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Situs Inversus Imaging

  • Author: Annamaria Wilhelm, MD; Chief Editor: John Karani, MBBS, FRCR  more...
 
Updated: Nov 22, 2015
 

Overview

Marco Severino first recognized dextrocardia in 1643. More than a century later, Matthew Baillie described the complete mirror-image reversal of the thoracic and abdominal organs in situs inversus. Situs inversus is present in 0.01% of the population.

Anatomy

Situs describes the position of the cardiac atria and viscera. Situs solitus is the normal position, and situs inversus is the mirror image of situs solitus (see the image below). Cardiac situs is determined by the atrial location. In situs inversus, the morphologic right atrium is on the left, and the morphologic left atrium is on the right. The normal pulmonary anatomy is also reversed so that the left lung has 3 lobes and the right lung has 2 lobes. In addition, the liver and gallbladder are located on the left, whereas the spleen and stomach are located on the right. The remaining internal structures are also a mirror image of the normal.

Schematic drawings illustrate the standard anatomy Schematic drawings illustrate the standard anatomy of situs solitus (A) and the mirror image of situs inversus (B). The right lung (RL), left lung (LL), right atrium (RA), and left atrium (LA) are shown.

Types of situs inversus

Situs inversus can be classified further into situs inversus with levocardia or situs inversus with dextrocardia.[1, 2, 3, 4, 5, 6, 7, 8] The classification of situs is independent of the cardiac apical position. The terms levocardia and dextrocardia indicate only the direction of the cardiac apex at birth; they do not imply the orientation of the cardiac chambers. In levocardia, the base-to-apex axis points to the left, and in dextrocardia, the axis is reversed. Isolated dextrocardia is also termed situs solitus with dextrocardia. The cardiac apex points to the right, but the viscera are otherwise in their usual positions. Situs inversus with dextrocardia is also termed situs inversus totalis because the cardiac position, as well as the atrial chambers and abdominal viscera, is a mirror image of the normal anatomy.

When situs cannot be determined, the patient has situs ambiguous or heterotaxy. In these patients, the liver may be midline, the spleen absent or multiple, the atrial morphology unclear, and the bowel malrotated. Often, normally unilateral structures are duplicated or absent. The 2 primary subtypes of situs ambiguous include (1) right isomerism, or asplenia syndrome, and (2) left isomerism, or polysplenia syndrome.[1, 2, 3, 4, 5, 6, 7]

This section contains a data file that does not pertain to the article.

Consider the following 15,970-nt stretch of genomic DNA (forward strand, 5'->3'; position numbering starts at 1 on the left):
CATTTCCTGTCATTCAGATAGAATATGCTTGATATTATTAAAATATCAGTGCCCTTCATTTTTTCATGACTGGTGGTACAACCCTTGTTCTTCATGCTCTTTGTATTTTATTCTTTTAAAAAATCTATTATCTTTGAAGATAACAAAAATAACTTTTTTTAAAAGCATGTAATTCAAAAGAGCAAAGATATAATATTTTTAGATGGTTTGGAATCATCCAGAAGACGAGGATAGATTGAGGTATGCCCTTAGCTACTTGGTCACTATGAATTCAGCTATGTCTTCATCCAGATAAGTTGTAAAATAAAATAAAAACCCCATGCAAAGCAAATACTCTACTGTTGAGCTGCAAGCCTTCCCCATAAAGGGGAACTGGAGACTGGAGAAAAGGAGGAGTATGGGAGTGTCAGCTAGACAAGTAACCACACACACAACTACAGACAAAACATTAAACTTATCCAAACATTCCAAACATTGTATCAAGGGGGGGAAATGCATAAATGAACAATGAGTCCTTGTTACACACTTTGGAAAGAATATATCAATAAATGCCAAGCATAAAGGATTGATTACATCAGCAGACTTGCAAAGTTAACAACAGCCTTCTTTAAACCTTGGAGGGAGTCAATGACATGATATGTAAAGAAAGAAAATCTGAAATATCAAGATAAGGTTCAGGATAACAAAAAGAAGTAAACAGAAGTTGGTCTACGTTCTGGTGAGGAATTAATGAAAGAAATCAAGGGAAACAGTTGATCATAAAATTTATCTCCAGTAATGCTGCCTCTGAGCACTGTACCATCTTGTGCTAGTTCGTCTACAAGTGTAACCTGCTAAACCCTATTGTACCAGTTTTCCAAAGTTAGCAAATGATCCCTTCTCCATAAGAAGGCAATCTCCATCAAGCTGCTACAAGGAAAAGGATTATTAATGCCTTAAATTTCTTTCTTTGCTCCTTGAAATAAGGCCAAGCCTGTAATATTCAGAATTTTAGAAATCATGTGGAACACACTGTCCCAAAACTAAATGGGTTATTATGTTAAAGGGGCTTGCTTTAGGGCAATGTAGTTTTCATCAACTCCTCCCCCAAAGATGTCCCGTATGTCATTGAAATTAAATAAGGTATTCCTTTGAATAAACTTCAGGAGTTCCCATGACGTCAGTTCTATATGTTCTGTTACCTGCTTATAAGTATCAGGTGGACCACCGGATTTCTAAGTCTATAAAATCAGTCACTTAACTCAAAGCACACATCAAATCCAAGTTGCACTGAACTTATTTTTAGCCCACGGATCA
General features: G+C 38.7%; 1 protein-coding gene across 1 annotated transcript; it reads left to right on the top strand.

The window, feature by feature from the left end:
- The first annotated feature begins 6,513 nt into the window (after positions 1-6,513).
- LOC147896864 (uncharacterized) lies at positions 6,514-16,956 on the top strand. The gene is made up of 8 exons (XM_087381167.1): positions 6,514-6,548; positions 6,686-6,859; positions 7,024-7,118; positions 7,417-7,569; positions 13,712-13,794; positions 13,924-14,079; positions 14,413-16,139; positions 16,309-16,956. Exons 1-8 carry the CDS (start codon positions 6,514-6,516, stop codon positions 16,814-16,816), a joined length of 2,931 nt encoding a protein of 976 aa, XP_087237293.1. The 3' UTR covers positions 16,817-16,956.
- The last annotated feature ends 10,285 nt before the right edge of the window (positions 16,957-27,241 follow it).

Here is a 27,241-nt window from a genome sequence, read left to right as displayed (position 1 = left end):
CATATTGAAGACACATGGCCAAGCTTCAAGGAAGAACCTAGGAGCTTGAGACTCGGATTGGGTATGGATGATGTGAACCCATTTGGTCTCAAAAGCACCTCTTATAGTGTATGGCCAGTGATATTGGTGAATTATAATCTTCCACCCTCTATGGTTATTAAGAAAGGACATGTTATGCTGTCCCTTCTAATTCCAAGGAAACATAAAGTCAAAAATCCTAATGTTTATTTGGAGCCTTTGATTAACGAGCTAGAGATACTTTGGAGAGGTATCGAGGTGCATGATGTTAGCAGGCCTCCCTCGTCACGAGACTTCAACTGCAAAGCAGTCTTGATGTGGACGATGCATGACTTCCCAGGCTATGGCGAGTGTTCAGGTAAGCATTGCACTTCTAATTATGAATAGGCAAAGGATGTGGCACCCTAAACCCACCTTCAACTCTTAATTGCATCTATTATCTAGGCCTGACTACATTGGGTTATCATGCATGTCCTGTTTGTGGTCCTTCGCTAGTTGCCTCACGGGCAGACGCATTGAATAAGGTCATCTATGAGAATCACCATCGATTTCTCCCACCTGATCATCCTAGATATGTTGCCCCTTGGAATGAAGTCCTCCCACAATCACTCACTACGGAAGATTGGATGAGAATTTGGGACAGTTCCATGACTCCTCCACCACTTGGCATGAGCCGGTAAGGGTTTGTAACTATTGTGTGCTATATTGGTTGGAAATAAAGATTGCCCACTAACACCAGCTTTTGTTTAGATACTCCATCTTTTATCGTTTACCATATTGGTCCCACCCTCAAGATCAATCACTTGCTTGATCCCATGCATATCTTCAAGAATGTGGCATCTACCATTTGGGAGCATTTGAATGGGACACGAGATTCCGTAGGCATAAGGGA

In classic right isomerism, or asplenia, bilateral right-sidedness occurs. These patients have bilateral right atria, a centrally located liver, and an absent spleen, and both lungs have 3 lobes. The descending aorta and inferior vena cava are on the same side of the spine. In left isomerism, or polysplenia, bilateral left-sidedness occurs. These patients have bilateral left atria and multiple spleens, and both lungs have 2 lobes. Interruption of the inferior vena cava with azygous or hemiazygous continuation is often present.

The features of situs ambiguous are inconsistent; therefore, situs ambiguous cases are challenging and require thorough evaluation of the viscera.[9] The location and relationships of the following should be reviewed carefully: abdominal viscera, hepatic veins, superior vena cava, inferior vena cava, coronary sinus, pulmonary veins, cardiac atria, atrioventricular connections and valves, cardiac ventricles, position of the cardiac apex, and aortic arch and great vessels.

Other features of situs inversus

Situs inversus occurs more commonly with dextrocardia.[10] A 3-5% incidence of congenital heart disease is observed in situs inversus with dextrocardia, usually with transposition of the great vessels. Of these patients, 80% have a right-sided aortic arch. Situs inversus with levocardia is rare,[11] and it is almost always associated with congenital heart disease.[12, 13, 14, 15, 16, 17]

Kartagener syndrome is typified by bronchiectasis, sinusitis, and situs inversus and affects 20% of patients with situs inversus; however, only 50% of patients with Kartagener syndrome have situs inversus.[18, 19, 20, 21] .